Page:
It’s quite uncommon for a creditor to challenge your write-off of its debt. Here’s more about what happens if one does.
Last week’s blog post got into what happens when a creditor raises one of the few available arguments to try to prevent its debt from being legally discharged. (This is different from the debts that by their very nature are excluded from being discharged and so don’t need to be challenged—they simply are not written off—criminal fines, child and spousal support, for example.)
We learned last week that:
- Most debts DO actually get discharged. In most consumer bankruptcy cases, no debts are challenged. That’s because the creditor would have to establish that the debt was related to a very specific kind of your bad behavior.
- Your creditors have a very firm deadline—only about three months from the filing of your bankruptcy case—to raise such a challenge, or else completely lose the right to do so.
- The challenge is raised by filing a “complaint” in the bankruptcy court by that deadline, stating the facts and law under which the debt should not be discharged. This begins an “adversary proceeding” which focuses on that one question.
In the unusual event that such a challenge is raised in your case, here are a couple more important things to realize about it.
Don’t Lose by Default
After a creditor does file a complaint trying to show that its debt shouldn’t be discharged, the single most important thing to realize is that it will automatically win if you and your attorney do not deal with it by the provided deadline. You do so by filing a formal answer at the court within that deadline or by getting back to the creditor to resolve the dispute. So if you get a complaint in the mail during your bankruptcy case, get in touch with your attorney right away. Sometimes you may be expecting it because of your prior discussions with your attorney. Other times it’ll come unexpectedly. Either way, contact your attorney right away to work out your action plan.
Even if a Challenge is Raised, It Will Very Seldom Go to Trial
Adversary proceedings can go through all the steps of a conventional lawsuit. After your attorney files an “answer”—a formal response to the allegation in the complain—there can be “discovery”—the process of exchanging relevant information and documents between the two sides, and possibly having one or more depositions, the questioning of witnesses under oath, which would usually focus on you and your alleged behavior in incurring the debt, since that is what usually determines whether debt can be written off or not. And there could be various kinds of motions, pre-trial hearings, and a full trial.
But for a very simple reason adversary proceedings rarely go through all these step and get to trial—the amount of money at issue usually does not justify the cost involved for either side to push the process that far. So usually as soon as the two sides get a clearer picture of the facts—often involving nothing more than a few emails and letters between the two attorneys—there is usually a settlement. Often one side or the other sees that the facts are not as good as it hoped and so that side sees that it needs to settle. The debtor may concede that his or her actions fit the legal standards to prevent the debt from being discharged. Or the creditor sees that it’s wasting its time and will dismiss the adversary proceeding. Most of the time there’s some give and take resulting in a sensible compromise and settlement.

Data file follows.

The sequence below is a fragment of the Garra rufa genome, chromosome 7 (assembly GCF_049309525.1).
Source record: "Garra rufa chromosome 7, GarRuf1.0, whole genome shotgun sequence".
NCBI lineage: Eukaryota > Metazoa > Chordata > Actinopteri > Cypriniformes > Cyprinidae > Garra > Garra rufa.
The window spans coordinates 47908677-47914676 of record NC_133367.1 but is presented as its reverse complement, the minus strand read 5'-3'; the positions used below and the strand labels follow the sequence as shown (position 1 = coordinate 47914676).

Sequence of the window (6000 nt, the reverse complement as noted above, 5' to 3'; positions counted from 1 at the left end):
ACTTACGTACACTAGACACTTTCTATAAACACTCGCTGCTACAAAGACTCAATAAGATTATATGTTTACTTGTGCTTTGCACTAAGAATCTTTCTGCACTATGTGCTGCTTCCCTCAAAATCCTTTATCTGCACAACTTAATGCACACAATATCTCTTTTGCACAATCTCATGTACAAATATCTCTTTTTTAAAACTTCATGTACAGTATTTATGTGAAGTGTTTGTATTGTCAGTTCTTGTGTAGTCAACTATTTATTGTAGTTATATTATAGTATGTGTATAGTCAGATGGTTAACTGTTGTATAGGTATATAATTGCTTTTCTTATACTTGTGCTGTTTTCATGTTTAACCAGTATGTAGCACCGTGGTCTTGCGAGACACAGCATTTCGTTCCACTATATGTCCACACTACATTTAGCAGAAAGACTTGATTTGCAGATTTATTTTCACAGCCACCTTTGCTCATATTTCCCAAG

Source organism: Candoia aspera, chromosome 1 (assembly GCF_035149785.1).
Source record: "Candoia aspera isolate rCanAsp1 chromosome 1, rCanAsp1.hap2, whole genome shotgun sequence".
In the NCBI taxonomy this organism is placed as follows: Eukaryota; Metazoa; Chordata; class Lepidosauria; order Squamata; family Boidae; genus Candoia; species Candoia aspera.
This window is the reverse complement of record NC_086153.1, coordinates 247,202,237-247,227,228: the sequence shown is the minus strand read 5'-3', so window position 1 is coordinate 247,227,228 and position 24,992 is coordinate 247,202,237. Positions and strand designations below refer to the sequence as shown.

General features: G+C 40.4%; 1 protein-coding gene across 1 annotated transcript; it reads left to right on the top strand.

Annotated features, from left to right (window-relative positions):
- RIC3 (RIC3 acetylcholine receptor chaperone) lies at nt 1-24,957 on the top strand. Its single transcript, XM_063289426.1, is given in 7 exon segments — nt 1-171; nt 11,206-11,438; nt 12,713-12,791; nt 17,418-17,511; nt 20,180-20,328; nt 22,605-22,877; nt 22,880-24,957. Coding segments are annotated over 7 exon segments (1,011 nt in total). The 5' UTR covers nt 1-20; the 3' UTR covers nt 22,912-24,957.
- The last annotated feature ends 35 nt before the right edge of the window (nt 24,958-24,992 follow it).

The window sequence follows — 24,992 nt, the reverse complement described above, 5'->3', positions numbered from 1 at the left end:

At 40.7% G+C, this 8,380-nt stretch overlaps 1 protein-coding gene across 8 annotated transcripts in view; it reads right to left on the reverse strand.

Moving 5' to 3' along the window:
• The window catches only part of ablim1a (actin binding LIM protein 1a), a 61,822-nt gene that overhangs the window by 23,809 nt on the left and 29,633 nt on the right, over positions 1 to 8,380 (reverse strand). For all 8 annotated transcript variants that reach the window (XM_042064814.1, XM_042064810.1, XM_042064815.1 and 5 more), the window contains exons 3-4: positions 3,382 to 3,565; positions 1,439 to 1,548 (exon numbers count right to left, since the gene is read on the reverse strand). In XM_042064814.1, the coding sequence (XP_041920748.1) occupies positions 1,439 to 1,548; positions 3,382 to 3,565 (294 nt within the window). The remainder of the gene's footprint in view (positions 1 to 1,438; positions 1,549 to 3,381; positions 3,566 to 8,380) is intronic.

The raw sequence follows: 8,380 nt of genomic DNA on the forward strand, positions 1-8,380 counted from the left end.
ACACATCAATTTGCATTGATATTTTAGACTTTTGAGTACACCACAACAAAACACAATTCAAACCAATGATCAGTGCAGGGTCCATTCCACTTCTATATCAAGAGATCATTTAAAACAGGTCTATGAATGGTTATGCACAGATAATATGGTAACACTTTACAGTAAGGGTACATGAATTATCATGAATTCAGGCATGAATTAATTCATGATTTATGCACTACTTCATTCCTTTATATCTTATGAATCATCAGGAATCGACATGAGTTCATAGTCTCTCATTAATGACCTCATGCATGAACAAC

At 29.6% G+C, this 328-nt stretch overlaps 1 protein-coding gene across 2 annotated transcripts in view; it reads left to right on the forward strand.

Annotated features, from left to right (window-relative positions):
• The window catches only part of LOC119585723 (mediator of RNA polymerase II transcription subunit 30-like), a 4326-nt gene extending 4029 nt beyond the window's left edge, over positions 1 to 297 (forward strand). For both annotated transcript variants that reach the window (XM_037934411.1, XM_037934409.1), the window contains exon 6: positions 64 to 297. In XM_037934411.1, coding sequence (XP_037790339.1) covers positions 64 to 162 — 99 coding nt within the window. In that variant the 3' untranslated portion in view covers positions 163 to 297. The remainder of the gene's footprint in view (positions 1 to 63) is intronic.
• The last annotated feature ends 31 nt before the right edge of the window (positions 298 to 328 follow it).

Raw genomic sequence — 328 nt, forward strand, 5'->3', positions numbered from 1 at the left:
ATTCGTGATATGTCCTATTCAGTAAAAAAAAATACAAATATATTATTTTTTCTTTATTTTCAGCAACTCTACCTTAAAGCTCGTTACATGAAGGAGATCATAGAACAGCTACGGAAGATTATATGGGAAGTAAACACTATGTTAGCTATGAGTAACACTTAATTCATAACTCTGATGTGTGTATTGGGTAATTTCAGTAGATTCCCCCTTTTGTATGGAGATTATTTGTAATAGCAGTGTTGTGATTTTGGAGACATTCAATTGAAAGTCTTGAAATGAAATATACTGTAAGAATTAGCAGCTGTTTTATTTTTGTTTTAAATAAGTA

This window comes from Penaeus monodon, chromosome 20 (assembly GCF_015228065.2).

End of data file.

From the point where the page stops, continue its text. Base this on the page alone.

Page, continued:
In very rare cases, where there is either enough money at stake, or else one or both sides are unreasonable and insist on getting a decision from the judge (there is no jury), the dispute can go to trial. If so such trials usually last a half-day or a day, very seldom longer. At the end of trial the bankruptcy judge decides whether the debt is discharged or not.
It is Still a Relatively Quick Procedure
Because dealing with a creditor’s challenge can get expensive quickly, you hope to avoid getting one. But it may help to recognize that the bankruptcy court is a relatively fast and efficient forum for dealing with these because:
1) If a creditor does raise a challenge, the issues are narrow and so the fight is usually focused on just a few critical facts. Less facts in dispute makes for a more streamlined process.
2) Adversary proceedings move along fairly quickly. Compared to most state court and regular federal court litigation which often takes a couple of years, these kinds of adversary proceedings are often resolved in a matter of a few weeks, or very seldom more than a few months.
3) Bankruptcy judges deal with these kinds of challenges all the time, so they are extremely familiar with them. Compared to conventional trial courts where the judges often deal with complicated facts and a wide range of legal issues, adversary proceedings are quite straightforward.
Having a creditor object to the discharge of a debt can significantly complicate a Chapter 7 or Chapter 13 bankruptcy case. But these disputes are usually settled relatively quickly. You can help this happen by telling your attorney in advance about any threats to challenge your discharge told to you by any creditors. And then if a complaint is filed, work closely with your attorney to resolve it as quickly as possible.